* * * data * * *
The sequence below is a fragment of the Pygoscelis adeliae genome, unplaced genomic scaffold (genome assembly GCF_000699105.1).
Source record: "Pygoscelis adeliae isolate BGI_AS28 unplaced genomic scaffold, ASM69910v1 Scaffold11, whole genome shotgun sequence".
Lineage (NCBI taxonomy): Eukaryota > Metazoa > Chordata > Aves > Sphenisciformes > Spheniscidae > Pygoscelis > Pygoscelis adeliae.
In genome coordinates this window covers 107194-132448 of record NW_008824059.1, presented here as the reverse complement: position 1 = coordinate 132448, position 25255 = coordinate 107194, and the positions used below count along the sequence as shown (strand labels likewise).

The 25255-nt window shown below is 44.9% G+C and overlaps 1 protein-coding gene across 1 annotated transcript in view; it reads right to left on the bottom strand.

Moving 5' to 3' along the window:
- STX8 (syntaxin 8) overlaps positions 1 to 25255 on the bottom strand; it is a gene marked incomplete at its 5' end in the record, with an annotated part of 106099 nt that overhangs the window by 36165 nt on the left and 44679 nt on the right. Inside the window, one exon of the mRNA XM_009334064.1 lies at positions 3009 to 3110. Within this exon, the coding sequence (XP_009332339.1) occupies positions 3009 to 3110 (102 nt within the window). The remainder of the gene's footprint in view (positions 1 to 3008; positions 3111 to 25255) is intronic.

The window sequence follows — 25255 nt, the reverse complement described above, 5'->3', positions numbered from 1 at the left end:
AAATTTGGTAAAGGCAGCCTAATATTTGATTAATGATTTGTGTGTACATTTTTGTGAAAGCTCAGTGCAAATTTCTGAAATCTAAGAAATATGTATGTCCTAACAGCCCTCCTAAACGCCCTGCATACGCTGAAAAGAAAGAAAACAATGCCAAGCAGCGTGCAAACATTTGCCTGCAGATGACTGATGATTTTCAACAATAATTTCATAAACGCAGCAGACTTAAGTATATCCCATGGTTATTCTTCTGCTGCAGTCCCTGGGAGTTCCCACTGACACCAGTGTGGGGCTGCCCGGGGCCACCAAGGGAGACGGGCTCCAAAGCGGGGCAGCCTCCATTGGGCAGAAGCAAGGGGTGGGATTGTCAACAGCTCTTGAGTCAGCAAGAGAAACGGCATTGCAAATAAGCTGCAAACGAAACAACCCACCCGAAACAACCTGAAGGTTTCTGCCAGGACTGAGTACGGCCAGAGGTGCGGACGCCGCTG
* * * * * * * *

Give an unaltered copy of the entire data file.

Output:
The sequence below is a fragment of the Pygoscelis adeliae genome, unplaced genomic scaffold (genome assembly GCF_000699105.1).
Source record: "Pygoscelis adeliae isolate BGI_AS28 unplaced genomic scaffold, ASM69910v1 Scaffold11, whole genome shotgun sequence".
Lineage (NCBI taxonomy): Eukaryota > Metazoa > Chordata > Aves > Sphenisciformes > Spheniscidae > Pygoscelis > Pygoscelis adeliae.
In genome coordinates this window covers 107194-132448 of record NW_008824059.1, presented here as the reverse complement: position 1 = coordinate 132448, position 25255 = coordinate 107194, and the positions used below count along the sequence as shown (strand labels likewise).

The 25255-nt window shown below is 44.9% G+C and overlaps 1 protein-coding gene across 1 annotated transcript in view; it reads right to left on the bottom strand.

Moving 5' to 3' along the window:
- STX8 (syntaxin 8) overlaps positions 1 to 25255 on the bottom strand; it is a gene marked incomplete at its 5' end in the record, with an annotated part of 106099 nt that overhangs the window by 36165 nt on the left and 44679 nt on the right. Inside the window, one exon of the mRNA XM_009334064.1 lies at positions 3009 to 3110. Within this exon, the coding sequence (XP_009332339.1) occupies positions 3009 to 3110 (102 nt within the window). The remainder of the gene's footprint in view (positions 1 to 3008; positions 3111 to 25255) is intronic.

The window sequence follows — 25255 nt, the reverse complement described above, 5'->3', positions numbered from 1 at the left end:
AAATTTGGTAAAGGCAGCCTAATATTTGATTAATGATTTGTGTGTACATTTTTGTGAAAGCTCAGTGCAAATTTCTGAAATCTAAGAAATATGTATGTCCTAACAGCCCTCCTAAACGCCCTGCATACGCTGAAAAGAAAGAAAACAATGCCAAGCAGCGTGCAAACATTTGCCTGCAGATGACTGATGATTTTCAACAATAATTTCATAAACGCAGCAGACTTAAGTATATCCCATGGTTATTCTTCTGCTGCAGTCCCTGGGAGTTCCCACTGACACCAGTGTGGGGCTGCCCGGGGCCACCAAGGGAGACGGGCTCCAAAGCGGGGCAGCCTCCATTGGGCAGAAGCAAGGGGTGGGATTGTCAACAGCTCTTGAGTCAGCAAGAGAAACGGCATTGCAAATAAGCTGCAAACGAAACAACCCACCCGAAACAACCTGAAGGTTTCTGCCAGGACTGAGTACGGCCAGAGGTGCGGACGCCGCTG